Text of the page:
Ms Eva Glawischnig-Piesczek (EGP), an Austrian MP, sought an injunction to have a defamatory post removed which was shared on a Facebook users personal page and then further comments were made by that individual. EGP first contacted Facebook but the post was not deleted so was forced to take action. The injunction was to in the hope that the court could order Facebook to ‘cease publication and/ or dissemination of the photographs.
It was granted at first instance based on Facebook not being allowed to hide behind any exemptions from secondary liability, but Facebook were only ordered to disable the content in Austria only. The big question that was left with the lawyers was whether they could now ask for an extension to the order applying worldwide. The court deliberated and considered whether they could apply the E-Commerce Directive.
Directive 2000/31/EC of the European Parliament. The E-Commerce Directive
Article 15 (1) of the Directive states that:
‘Member States shall not impose a general obligation on providers, when providing the services covered by Articles 12, 13 and 14, to monitor the information which they transmit or store, nor a general obligation actively to seek facts or circumstances indicating illegal activity.’
Essentially, it was first considered wither Facebook had any obligation to remove posts which are considered as re-posting or re writing identically text which would amount to illegal content outside of the platform. Also, whether Facebook and other hosts have a responsibility to monitor and ultimately make decision by playing ‘sheriff’. This is closely linked to whether a court does have the jurisdiction to order Facebook to remove the ‘illegal content’ outside of the territory in question.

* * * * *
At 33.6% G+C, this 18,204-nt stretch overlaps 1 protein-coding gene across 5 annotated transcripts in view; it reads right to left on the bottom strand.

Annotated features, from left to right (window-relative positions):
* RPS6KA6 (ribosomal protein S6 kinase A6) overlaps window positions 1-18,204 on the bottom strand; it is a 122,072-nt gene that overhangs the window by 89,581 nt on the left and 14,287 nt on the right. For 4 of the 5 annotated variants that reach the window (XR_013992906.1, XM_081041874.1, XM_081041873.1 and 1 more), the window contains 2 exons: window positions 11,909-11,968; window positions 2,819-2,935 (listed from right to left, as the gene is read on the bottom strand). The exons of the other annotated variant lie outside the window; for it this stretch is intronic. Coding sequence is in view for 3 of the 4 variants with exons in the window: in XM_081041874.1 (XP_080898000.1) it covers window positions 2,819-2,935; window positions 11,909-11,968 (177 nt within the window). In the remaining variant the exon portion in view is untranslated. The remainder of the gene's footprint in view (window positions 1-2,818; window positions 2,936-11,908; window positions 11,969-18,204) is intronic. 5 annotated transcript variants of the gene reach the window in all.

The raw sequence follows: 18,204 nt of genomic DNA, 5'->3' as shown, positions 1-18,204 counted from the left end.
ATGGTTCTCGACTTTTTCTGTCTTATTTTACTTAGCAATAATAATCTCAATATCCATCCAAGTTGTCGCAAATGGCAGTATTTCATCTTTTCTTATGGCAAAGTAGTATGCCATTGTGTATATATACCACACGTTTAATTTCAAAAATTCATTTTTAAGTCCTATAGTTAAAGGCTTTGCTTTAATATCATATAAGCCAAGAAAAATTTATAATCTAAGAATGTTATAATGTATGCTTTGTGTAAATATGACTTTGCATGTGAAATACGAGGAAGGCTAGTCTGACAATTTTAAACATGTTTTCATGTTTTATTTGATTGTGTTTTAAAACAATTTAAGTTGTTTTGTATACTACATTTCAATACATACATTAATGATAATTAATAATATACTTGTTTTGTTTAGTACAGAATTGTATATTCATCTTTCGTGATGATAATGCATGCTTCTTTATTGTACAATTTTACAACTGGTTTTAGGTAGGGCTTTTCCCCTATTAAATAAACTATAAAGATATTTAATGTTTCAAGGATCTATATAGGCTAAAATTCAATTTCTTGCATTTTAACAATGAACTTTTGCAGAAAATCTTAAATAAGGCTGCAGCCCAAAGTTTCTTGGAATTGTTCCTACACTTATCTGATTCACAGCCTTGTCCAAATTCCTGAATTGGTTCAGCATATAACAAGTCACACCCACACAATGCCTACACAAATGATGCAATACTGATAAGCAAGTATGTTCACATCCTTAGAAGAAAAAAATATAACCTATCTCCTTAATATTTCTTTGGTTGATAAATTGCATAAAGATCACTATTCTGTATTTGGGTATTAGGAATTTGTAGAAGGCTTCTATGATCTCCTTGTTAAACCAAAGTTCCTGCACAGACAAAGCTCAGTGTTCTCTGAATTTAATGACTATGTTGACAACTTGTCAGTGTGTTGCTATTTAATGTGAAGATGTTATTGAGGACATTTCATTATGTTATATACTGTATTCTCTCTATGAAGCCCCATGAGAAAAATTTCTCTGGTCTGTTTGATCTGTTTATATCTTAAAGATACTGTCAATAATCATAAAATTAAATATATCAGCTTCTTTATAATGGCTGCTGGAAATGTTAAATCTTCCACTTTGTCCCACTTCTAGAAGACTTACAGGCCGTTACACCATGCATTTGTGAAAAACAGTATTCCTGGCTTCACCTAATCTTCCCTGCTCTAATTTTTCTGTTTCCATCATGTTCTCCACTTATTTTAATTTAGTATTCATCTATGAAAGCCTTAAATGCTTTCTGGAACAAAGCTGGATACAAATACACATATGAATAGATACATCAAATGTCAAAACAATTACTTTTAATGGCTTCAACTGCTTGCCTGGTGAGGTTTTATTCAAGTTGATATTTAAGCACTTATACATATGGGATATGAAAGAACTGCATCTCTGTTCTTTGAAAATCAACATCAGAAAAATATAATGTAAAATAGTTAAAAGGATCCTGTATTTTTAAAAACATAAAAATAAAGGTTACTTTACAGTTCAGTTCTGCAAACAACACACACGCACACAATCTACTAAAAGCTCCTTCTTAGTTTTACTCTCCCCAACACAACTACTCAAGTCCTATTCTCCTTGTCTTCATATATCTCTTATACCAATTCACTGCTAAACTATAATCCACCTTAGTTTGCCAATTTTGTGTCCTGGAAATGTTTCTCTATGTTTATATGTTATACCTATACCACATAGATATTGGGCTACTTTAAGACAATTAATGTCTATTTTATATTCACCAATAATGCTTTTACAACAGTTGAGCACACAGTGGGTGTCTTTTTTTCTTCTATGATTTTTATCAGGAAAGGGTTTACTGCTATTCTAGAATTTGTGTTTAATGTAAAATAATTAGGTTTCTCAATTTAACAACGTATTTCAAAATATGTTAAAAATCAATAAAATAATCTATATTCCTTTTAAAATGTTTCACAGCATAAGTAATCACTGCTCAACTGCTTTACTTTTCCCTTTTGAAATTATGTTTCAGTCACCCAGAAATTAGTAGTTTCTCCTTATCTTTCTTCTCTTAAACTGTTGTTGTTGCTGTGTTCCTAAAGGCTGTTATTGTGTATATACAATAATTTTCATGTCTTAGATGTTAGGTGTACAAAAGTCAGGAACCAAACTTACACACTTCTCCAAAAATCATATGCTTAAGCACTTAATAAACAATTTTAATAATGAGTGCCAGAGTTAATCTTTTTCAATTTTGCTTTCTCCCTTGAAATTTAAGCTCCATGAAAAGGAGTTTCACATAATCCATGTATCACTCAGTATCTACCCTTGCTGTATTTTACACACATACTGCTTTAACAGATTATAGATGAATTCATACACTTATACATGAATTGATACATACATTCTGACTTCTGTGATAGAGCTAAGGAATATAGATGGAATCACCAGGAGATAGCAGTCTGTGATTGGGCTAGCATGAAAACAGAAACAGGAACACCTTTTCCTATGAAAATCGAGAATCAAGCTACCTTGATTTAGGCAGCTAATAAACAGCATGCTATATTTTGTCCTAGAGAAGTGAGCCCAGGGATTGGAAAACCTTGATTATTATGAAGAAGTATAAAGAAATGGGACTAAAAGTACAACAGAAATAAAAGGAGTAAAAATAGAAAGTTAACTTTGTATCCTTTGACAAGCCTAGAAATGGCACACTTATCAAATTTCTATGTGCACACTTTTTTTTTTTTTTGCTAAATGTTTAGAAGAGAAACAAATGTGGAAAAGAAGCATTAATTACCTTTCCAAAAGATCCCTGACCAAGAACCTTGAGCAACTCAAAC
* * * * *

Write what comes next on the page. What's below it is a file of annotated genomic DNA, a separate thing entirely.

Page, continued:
It is not the first time that the issue of an order wanting to be enforced outside of one jurisdiction. As previously reported as a case of comparison for potential blockchain cross border issue with data protection etc, the ‘google Spain case found that there was a connection within the EU due to an office in one of the member states that meant the court could extend the expectations to within the EU as well as the US. This type of application is usually how the courts work out any connecting factor that results in an extended order worldwide, but it is difficult to find. Let’s see what the Advocate General had to say on the above because this decision could change how platforms are to deal with defamatory statements including how to determine whether what is said is truly intrusive, or whether it is merely lawful speech.
Advocate General Szpunar Opinion in Brief
The headline from the opinion is that the AG considers that a host provider such as Facebook is not fully protected by the Directive and will in the future be expected to comply with an Order of the Court to ‘find and identity users who are found to have copied, shared or re-wrote information identical to the original, illegally uploaded works. It is interesting to note that the power that hosts such as Facebook has is still not enough to overall the courts. The other point to take away from this judgment is that the users who are a secondary infringer or are behaving defamatory now have to answer to the host provider of the site as well as any claims that a claimant files and the host provider will now be expected to source and shut down those who are seen to behave in this manner without claiming protection rights.
If you have any issues with an infringer of your work or defamatory remarks being made against you that you worry can never be removed from an online platform, please do not hesitate to get in touch for a no obligation chat and we will see how we can help.